Call for Papers

Surveillance and Society online journal
"Smart Borders and Mobilities: Spaces, Zones, Enclosures"
Deadline for submissions: 1st March 2007.

Call for Papers

Surveillance and Society online journal
"Smart Borders and Mobilities: Spaces, Zones, Enclosures"
Edited by Louise Amoore, Stephen Marmura, and Mark Salter
Deadline for submissions: 1st March 2007
Publication date: September 2007

The border has been called the fundamental political institution, delineating between inside/outside, us/them, safe/dangerous, known/unknown. With the increased ability of state and commercial agents to overcome and reinvent traditional sovereign lines, borders are instantiated throughout society not simply at border posts but also at airports, in databases, through international call centers, and with identity documents. Cross-border data-flows may complicate realities already identified as problematic within information-based societies. Surveillance practices in public spaces, border zones, and the workplace may become both more nuanced and more intrusive, as we see with anti-globalization protests, Schengen border zones, and in low-wage non-unionized labour shops. The tracking and identification of specific individuals or groups by government agencies may be intensified. Consumers may be increasingly subjected to "foreign" marketing and advertising strategies not legally sanctioned within their own societies. Citizens may have data transmitted and analyzed far from the point of origin or of collection in the cases of passenger profiling or the more general war on terror. Wider and wider risk groups are being surveilled in ways that circumvent or restructure borders.

Surveillance and Society is seeking papers that examine how borders produce or reinforce spaces, zones, or enclosures and the processes, structures, and institutions of control that exceed the border. The editors are interested in how the mobility of data itself is transforming, what kinds of boundaries and exceptions this produces, how this rearticulates relationships between science, law and the political, and how the border is realized via data. We are seeking both theoretical and empirical articles which illuminate this set of issues. In addition to sociology, the subject of borders and surveillance holds relevance for a wide range of academic disciplines including geography, law, cultural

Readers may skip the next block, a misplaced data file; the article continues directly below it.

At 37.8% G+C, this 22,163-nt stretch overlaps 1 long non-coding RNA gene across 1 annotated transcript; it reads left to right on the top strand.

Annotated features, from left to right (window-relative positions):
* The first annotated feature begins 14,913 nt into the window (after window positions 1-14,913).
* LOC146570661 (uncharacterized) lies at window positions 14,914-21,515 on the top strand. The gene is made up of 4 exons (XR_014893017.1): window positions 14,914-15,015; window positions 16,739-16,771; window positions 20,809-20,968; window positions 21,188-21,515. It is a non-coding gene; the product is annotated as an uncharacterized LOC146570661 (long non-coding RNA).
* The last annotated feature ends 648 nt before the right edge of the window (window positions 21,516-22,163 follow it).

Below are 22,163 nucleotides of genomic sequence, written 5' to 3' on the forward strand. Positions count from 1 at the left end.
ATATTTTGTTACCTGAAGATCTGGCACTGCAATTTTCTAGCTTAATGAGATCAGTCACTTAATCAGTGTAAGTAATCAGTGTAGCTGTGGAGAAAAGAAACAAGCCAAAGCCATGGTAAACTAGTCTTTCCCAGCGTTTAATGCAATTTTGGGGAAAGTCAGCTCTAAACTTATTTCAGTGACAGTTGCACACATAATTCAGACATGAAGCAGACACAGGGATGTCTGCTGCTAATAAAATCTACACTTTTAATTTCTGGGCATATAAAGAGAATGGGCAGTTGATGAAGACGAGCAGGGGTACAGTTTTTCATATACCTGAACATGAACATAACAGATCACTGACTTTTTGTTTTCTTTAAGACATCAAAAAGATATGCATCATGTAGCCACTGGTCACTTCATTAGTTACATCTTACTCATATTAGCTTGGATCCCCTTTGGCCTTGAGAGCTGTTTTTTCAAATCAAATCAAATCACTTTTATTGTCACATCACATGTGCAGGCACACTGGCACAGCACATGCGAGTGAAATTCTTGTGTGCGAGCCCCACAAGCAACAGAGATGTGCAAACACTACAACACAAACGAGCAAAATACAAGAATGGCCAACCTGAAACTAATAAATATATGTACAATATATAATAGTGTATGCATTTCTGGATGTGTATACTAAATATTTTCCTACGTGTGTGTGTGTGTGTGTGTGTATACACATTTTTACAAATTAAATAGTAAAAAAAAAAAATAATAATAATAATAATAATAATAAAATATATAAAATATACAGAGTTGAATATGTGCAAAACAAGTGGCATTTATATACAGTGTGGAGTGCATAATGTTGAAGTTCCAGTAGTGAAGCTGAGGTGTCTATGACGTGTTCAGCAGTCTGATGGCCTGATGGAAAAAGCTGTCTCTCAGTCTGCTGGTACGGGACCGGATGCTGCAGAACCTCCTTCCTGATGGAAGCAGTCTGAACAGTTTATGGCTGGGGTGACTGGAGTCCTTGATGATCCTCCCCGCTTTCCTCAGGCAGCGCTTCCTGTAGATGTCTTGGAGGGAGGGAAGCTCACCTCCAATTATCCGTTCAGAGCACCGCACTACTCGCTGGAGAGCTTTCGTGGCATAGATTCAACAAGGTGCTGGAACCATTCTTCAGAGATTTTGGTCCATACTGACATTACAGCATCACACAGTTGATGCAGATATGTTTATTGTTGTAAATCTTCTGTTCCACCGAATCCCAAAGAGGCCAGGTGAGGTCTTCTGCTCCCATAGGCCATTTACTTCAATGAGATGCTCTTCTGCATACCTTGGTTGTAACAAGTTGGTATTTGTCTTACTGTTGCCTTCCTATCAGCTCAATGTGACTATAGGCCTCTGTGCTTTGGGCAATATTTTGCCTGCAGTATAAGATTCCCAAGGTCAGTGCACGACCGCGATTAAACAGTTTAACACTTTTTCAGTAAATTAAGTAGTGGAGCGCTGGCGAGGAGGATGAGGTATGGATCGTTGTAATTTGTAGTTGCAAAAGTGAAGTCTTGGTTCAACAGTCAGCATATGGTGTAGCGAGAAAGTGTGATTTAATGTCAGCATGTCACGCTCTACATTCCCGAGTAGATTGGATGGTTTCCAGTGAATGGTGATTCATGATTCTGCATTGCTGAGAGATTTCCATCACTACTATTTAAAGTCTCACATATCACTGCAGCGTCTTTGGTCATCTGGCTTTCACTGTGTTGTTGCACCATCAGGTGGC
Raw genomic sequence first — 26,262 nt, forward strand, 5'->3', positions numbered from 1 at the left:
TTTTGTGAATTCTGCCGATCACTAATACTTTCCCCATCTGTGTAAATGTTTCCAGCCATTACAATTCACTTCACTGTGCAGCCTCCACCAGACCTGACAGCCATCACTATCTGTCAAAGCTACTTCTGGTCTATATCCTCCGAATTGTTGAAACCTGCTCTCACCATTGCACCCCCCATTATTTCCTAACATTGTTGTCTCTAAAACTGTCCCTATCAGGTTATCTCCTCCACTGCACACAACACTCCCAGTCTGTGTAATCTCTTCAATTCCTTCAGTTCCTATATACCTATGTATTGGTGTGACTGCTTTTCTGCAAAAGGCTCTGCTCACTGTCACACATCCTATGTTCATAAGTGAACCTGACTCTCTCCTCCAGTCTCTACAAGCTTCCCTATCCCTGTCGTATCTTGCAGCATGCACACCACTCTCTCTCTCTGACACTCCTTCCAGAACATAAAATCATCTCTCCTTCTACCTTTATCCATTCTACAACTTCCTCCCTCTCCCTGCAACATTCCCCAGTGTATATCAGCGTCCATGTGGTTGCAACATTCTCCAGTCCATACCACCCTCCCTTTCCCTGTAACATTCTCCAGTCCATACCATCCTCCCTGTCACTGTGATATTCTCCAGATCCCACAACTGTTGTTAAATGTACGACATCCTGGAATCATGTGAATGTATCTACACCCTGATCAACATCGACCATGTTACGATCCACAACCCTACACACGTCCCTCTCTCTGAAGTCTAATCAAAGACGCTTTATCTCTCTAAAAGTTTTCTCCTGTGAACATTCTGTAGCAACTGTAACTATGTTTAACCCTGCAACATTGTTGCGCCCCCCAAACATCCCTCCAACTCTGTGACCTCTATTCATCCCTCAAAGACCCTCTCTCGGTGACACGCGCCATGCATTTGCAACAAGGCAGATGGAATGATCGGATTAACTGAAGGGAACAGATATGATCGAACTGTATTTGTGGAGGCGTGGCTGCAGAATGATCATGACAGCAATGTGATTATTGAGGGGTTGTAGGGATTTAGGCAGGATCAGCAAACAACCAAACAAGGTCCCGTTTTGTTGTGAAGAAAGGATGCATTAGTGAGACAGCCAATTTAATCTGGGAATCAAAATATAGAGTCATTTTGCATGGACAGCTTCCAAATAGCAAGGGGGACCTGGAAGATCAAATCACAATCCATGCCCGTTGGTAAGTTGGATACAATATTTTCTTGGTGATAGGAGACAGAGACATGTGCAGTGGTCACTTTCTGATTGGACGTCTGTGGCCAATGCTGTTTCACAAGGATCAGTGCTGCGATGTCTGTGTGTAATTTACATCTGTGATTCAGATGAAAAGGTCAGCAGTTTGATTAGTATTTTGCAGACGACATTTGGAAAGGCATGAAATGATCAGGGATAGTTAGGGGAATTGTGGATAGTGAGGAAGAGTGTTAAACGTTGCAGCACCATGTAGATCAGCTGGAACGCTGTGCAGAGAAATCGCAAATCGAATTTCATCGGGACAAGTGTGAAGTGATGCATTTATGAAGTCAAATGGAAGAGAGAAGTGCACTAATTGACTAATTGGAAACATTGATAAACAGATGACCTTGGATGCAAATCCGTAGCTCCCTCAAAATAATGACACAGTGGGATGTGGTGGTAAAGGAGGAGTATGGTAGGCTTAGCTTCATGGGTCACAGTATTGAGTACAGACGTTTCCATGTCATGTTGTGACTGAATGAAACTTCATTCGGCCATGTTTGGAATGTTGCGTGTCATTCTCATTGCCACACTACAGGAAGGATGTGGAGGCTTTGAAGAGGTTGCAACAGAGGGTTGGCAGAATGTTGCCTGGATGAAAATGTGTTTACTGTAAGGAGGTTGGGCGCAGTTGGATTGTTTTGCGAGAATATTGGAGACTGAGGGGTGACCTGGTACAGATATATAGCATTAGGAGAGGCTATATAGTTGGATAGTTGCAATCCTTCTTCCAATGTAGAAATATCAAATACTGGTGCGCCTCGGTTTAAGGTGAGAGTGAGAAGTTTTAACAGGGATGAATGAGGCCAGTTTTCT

anthropology, philosophy, and political science. We encourage contributions which draw attention to geo-demographic, legal, cultural, ethical, technological, political and/or social-economic aspects of data-flows.

Possible topics of interest include:

  • Implications for privacy in cross-border data-flows;
  • Effect of RFID or biometric technologies on both identity documents and
    border policing;
  • Dataveillance of financial transactions by both commercial enterprises
    and governments;
  • Strategies of risk displacement and risk management through
  • International surveillance of marginal or "dangerous" populations;
  • International comparative studies of state approaches to the governance
    of cross-border data;
  • Comparisons between corporate vs. state influence over data-flows;
  • Divergences in relevant public attitudes towards privacy and personal
    data flows in different countries;
  • Parallels and anomalies concerning data-flows and international flows of
    goods, currency and persons.

Submissions should be sent electronically to Emily Smith at
smithea at by March 1st 2007 with a publication date of September 2007.

We welcome full academic papers, opinion pieces, review pieces, poetry, artistic, and audio-visual submissions. Please see for further submission guidelines.